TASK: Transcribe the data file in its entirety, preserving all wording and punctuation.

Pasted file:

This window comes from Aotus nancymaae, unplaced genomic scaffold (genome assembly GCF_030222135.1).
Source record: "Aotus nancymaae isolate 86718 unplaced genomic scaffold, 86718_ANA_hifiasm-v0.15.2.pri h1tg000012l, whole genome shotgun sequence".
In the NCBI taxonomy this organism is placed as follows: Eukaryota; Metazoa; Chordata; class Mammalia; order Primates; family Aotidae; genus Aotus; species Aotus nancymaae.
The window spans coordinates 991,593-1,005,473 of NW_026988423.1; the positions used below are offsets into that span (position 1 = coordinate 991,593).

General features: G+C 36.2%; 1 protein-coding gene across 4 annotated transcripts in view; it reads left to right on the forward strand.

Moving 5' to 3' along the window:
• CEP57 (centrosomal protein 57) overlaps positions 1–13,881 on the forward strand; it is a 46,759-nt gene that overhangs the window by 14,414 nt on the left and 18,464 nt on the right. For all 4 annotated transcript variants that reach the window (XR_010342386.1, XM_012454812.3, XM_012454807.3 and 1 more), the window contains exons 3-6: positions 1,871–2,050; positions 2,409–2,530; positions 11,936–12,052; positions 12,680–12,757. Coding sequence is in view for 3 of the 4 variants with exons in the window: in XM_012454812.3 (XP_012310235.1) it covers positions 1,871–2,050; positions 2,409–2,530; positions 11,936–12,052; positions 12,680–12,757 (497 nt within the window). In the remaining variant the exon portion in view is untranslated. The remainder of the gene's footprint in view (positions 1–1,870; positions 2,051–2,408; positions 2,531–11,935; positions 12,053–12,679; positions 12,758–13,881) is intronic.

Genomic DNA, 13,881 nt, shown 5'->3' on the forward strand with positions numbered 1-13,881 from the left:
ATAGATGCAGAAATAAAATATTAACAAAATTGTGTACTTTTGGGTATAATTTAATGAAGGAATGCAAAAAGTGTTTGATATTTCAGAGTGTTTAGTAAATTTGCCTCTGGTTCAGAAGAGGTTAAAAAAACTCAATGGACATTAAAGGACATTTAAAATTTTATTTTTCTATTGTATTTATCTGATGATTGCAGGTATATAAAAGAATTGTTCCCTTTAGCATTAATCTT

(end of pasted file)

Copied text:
This window comes from Aotus nancymaae, unplaced genomic scaffold (genome assembly GCF_030222135.1).
Source record: "Aotus nancymaae isolate 86718 unplaced genomic scaffold, 86718_ANA_hifiasm-v0.15.2.pri h1tg000012l, whole genome shotgun sequence".
In the NCBI taxonomy this organism is placed as follows: Eukaryota; Metazoa; Chordata; class Mammalia; order Primates; family Aotidae; genus Aotus; species Aotus nancymaae.
The window spans coordinates 991,593-1,005,473 of NW_026988423.1; the positions used below are offsets into that span (position 1 = coordinate 991,593).

General features: G+C 36.2%; 1 protein-coding gene across 4 annotated transcripts in view; it reads left to right on the forward strand.

Moving 5' to 3' along the window:
• CEP57 (centrosomal protein 57) overlaps positions 1–13,881 on the forward strand; it is a 46,759-nt gene that overhangs the window by 14,414 nt on the left and 18,464 nt on the right. For all 4 annotated transcript variants that reach the window (XR_010342386.1, XM_012454812.3, XM_012454807.3 and 1 more), the window contains exons 3-6: positions 1,871–2,050; positions 2,409–2,530; positions 11,936–12,052; positions 12,680–12,757. Coding sequence is in view for 3 of the 4 variants with exons in the window: in XM_012454812.3 (XP_012310235.1) it covers positions 1,871–2,050; positions 2,409–2,530; positions 11,936–12,052; positions 12,680–12,757 (497 nt within the window). In the remaining variant the exon portion in view is untranslated. The remainder of the gene's footprint in view (positions 1–1,870; positions 2,051–2,408; positions 2,531–11,935; positions 12,053–12,679; positions 12,758–13,881) is intronic.

Genomic DNA, 13,881 nt, shown 5'->3' on the forward strand with positions numbered 1-13,881 from the left:
ATAGATGCAGAAATAAAATATTAACAAAATTGTGTACTTTTGGGTATAATTTAATGAAGGAATGCAAAAAGTGTTTGATATTTCAGAGTGTTTAGTAAATTTGCCTCTGGTTCAGAAGAGGTTAAAAAAACTCAATGGACATTAAAGGACATTTAAAATTTTATTTTTCTATTGTATTTATCTGATGATTGCAGGTATATAAAAGAATTGTTCCCTTTAGCATTAATCTT